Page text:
Being imperceptible, these models operate as a kind of imagination conditioning when we place ourselves in the position of examiners of cultures and times different from ours, causing, among other effects, what another historian, François Hartog, called presentism. The central thesis of this investigation is that “the romantic movement was such a gigantic and radical transformation that nothing was the same after it”. [P. 28] It is, therefore, a matter of guaranteeing a margin of reflection from which it is possible to get rid of the teleologically current impressions, for example, that even Plato would manifest in many passages a kind of romanticism avant-la-letter.

Summoning the authority of Stendhal, Goethe, Nietzsche, Sismondi, Friedrich von Gentz, the French Young Romantics, Heine, the Marxists, Ruskin, Taine, Friedrich Schlegel, Ferdinand Brunetière, Baron Seillière, Irving Babbitt, Schlegel Brothers and Madame de Staël, Renan , Gaston Paris, Joseph Nadler, Eichendorff, Chateaubriand, Joseph Aynard, Middleton Murry and Georg Lukács, Berlin arrives at various hypotheses about what romanticism can be: tempestuous, epistemological, deviant, pathological, clinical, therapeutic, monstrous, revolutionary, religious , refuge, advocacy, critical, reactive, reformist, collectivist, individualist, primitivist, traditional, nostalgic, introspective, altruistic, counterrevolutionary type of pleasure.

Many despaired, others gave up and cursed in the face of so much variety and even in the face of so many contradictions. But Berlin, however, did not share these views, for him "the only sensible way to approach it [romanticism], or at least the only way I have found it useful to date, is by the slow and patient historical method: examining the beginning of the century. 18, reflect on what the situation was at the time and then consider, one by one, what factors shook it and what combination or confluence of elements caused what seems to me to be the greatest transformation of consciousness in the West”. [P. 47]

The century XVIII is fundamentally marked by the gradual consolidation of the Enlightenment. According to Berlin, this epistemological moment is characterized above all by basically three propositions: 1. Authentic questions can always be answered; 2. All answers to these questions are knowable and communicable; 3. All answers are necessarily compatible with each other. With dogma, tradition, individual self-examination and revelation rejected a priori, the only acceptable way, we know, was reason. The position, in short, was that virtue consists in knowing. Although, as Berlin opportunely recalls, “the Enlightenment was not a uniform movement in which all members believed almost the same things”. [P. 53]

Montesquieu and Hume were among those who “cracked that rather smooth and presumptuous wall” of the Enlightenment. Respectively, theses on the universality of truths and on the necessary harmony of the connections between them were cracked. “Not everything is the same everywhere [...], there are no obligations, only probabilities”. [P. 65]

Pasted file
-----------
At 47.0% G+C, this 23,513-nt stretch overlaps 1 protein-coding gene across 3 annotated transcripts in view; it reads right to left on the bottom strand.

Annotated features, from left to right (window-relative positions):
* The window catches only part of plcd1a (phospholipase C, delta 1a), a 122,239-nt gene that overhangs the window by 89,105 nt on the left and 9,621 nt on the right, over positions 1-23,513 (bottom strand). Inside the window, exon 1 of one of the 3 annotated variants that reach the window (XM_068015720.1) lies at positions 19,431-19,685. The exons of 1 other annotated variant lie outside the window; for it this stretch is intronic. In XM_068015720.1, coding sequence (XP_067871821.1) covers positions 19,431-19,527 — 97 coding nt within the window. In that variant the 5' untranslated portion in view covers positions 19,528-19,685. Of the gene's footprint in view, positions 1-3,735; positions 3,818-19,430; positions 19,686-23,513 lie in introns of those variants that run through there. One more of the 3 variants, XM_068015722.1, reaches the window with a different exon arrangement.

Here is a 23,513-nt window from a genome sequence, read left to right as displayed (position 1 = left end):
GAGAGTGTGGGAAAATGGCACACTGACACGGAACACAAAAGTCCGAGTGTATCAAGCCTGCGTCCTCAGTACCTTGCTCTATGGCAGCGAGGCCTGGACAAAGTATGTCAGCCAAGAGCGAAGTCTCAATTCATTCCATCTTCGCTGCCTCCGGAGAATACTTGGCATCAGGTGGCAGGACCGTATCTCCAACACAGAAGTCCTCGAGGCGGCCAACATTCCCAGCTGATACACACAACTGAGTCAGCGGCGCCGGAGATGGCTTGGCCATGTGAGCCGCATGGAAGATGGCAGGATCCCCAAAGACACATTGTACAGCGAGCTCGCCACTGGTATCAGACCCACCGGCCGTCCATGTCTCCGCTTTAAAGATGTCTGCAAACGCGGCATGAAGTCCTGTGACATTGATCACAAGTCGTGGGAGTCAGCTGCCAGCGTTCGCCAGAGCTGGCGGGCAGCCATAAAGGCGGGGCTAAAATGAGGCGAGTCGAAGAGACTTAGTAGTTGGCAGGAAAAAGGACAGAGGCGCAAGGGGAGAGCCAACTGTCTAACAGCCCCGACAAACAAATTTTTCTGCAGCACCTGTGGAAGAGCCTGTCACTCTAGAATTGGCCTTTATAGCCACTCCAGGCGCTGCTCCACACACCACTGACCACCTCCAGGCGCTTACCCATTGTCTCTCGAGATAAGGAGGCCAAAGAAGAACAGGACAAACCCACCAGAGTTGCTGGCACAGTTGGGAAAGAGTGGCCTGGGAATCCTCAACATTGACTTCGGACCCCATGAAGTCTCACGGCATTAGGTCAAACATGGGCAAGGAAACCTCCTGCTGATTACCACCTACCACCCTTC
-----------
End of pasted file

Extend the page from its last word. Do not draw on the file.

According to Berlin, however, the hardest blow to the Enlightenment would come from Pietist Germany. Derived from Lutheranism, pietism consisted mainly of an emphasis on the spiritual life, on faith, to the detriment of the work of learning and reason. This reformist manifestation is “really the root of romanticism”. [P. 69] The propagation of this recollection by “a large number of socially crushed and politically miserable human beings” [idem] produced a literature of a personal, emotional nature, a refusal of the excesses of intellectualism and culture. Reason – as the quote became famous – came to be seen as a prostitute to be avoided. For Berlin, “all of this was the product of wounded national sensibility [by the French], of a terrible national humiliation, […] this is the root of the romantic movement on the part of the Germans”. [P. 71]

Berlin considers Johann Georg Hamann to be the first great, if obscure, figure of romanticism in Germany. The son of a caretaker of the public baths in the city of Königsberg, Hamman's ideas exerted considerable influence on Herder, Goethe and Kierkgaard. According to his doctrine, Hume was right to maintain that without an act of faith almost all of life's experiences would be compromised. There is one momentum vital whose disruption by the deviations of reason compromises all of humanity's potential for achievement, whose main goal, for him, was the richest possible expression of all human faculties.

The Enlightenment, therefore, appeared as a lethal doctrine, offering “a pale substitute for man's creative energies [...], a kind of artificial toy, a lifeless model, without any relation to the human being”. [P. 77] In Aus meinem Leben: Dichtung und Wahrheit [From my life: poetry and truth], Goethe synthesized Hamann's position when he wrote: “everything that a man undertakes […] must spring from his unified powers; every separation must be rejected.” [P. 79]